Blu-ray Review: In The Line of Fire (1993)

I was 9-years-old when I watched In the Line of Fire, fresh on VHS, with my Dad; probably close to a year after it hit theatres because there was no three-month turnaround back then. Yes, the wait was often agony. I would watch anything that even resembled action and I had been introduced to Clint Eastwood at the inappropriate age of five via The Dead Pool. Now with Via Vision Entertainment’s new Blu-ray release, I recently had the chance to re-live that small portion of my childhood, but with mature eyes.

German-born director Wolfgang Petersen (The Neverending Story) directs screen legend Clint Eastwood as Secret Service agent, Frank Horrigan, a man haunted over his failure to protect John F. Kennedy from his very public assassination thirty years ago. Now on the edge of retirement, an ageing Frank is faced with a deadly challenge and chance at redemption in the form of a brilliant psychopath played by John Malkovich, who plots to kill the current President.

If you like a good ‘cat and mouse’ thriller, you won’t be disappointed by In the Line of Fire, which appears very on the level in the way it portrays the mechanics of the Secret Service and protection protocols. Yet still has that enjoyable Hollywood quality, playing up common tropes synonymous with heroes and villains. Clint Eastwood, who has always been good at playing ‘cocky bastards’ takes a similar approach with his portrayal as Frank, but with a slight tongue-in-cheek style, a sign that the veteran star had begun to mellow with age. Of course, he’s still that 1970s love machine, but his romantic entanglement with co-star Rene Russo doesn’t get in the way of the story. While Eastwood still firmly holds his own, the film’s real star is John Malkovich as our mastermind assassin, who through the many phone conversations with Frank, delivers the most bone-chilling monologues of personal injustices and grievances. Even the villain’s friendlier interactions with people are unsettling. In regards to the story’s connection to JFK’s death, it’s an interesting idea to look an individual who was closely attached to the fateful event, but I found visual inserts of Eastwood in real photographs and archival footage to be really tacky, especially since the effect itself looked far from convincing. Nevertheless, the film moves at a steady pace with a nice measure of action sequences mixed with some good character development between our two opposing figures, both of whom are established experts in their receptive trades.

VIDEO AND AUDIO

With the exception of Via Vision’s packaging, this ‘Special Edition’ Blu-ray is a direct port of Sony’s 2008 release with trailers and Blu-ray promotions from the time. Normally I wouldn’t mind as it’s common practice in the industry, but we’re talking about something that’s twelve years old, during the format’s infancy when HD transfers for back-catalogue titles weren’t as impressive as they are today. While the 2.40:1 image on this disc isn’t bad, it’s very flat with not a lot of depth and texture, plus it’s quite dark, lacking any real vibrancy. Sound on the other hand, is very strong in Dolby 5.1 (English, French, Spanish and Portuguese) with good mixing and balance.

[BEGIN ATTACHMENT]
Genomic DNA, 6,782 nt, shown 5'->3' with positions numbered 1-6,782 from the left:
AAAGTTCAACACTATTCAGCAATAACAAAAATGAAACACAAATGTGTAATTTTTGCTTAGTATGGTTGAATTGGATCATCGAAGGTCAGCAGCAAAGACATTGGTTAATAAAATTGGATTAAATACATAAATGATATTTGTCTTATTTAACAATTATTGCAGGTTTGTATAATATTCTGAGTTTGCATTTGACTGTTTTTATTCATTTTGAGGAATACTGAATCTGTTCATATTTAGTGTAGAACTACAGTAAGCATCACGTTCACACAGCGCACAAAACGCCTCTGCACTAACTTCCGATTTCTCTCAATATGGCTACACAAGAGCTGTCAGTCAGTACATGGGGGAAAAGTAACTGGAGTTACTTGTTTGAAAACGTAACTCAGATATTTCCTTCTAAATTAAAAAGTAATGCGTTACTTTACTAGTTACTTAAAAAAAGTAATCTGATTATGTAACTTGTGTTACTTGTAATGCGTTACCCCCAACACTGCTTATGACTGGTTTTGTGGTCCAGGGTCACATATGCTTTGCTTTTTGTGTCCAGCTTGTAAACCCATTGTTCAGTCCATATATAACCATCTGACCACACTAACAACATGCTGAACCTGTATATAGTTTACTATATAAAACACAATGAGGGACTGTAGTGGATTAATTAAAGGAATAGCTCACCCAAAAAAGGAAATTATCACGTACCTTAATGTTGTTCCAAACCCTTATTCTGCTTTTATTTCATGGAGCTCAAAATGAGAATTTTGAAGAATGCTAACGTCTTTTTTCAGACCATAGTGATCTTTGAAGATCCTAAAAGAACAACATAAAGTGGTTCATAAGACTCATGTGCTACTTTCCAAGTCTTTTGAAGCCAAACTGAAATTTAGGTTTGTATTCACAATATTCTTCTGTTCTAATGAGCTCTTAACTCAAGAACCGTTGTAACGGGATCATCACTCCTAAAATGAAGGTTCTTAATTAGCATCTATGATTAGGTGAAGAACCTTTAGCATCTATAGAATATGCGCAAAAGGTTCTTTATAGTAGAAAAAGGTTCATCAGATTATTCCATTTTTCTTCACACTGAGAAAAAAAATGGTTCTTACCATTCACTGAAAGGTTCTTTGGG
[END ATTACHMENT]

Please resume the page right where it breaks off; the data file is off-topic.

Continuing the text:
SPECIAL FEATURES

  • Audio Commentary with Director Wolfgang Petersen
  • Deleted Scenes
  • “The Ultimate Sacrifice” Featurette
  • “Behind the Scenes with the Secret Service” Featurette
  • “How’d They Do That?” Featurette
  • “Catching the Counterfeiters” Featurette
  • Theatrical Trailer
  • TV Spots

I think it’s safe to assume the generous variety of bonus material was ported from the original DVD release, which I remember reading about in Empire Magazine. The four featurettes explore both the film and the Secret Service, giving viewers a glimpse into how the film came to be along with real-life comparisons. They’re interesting and provide some quality supplemental viewing after the film. How’d They Do That? looks at the special effects, which I’m sure at the time were impressive, yet Forrest Gump would use similar techniques the following year which yielded almost seamless results.

In the Line of Fire holds up as a classic action-thriller and remains as one of Eastwood’s best during the latter stage of his career, but watch it for Malkovich’s performance. Despite the technical age of this release, it’s nice that Via Vision have put the film back on the physical media market.

IN THE LINE OF FIRE
(1993, director: Wolfgang Petersen)

★★★½

 

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direct blu-ray screen captures

 

 

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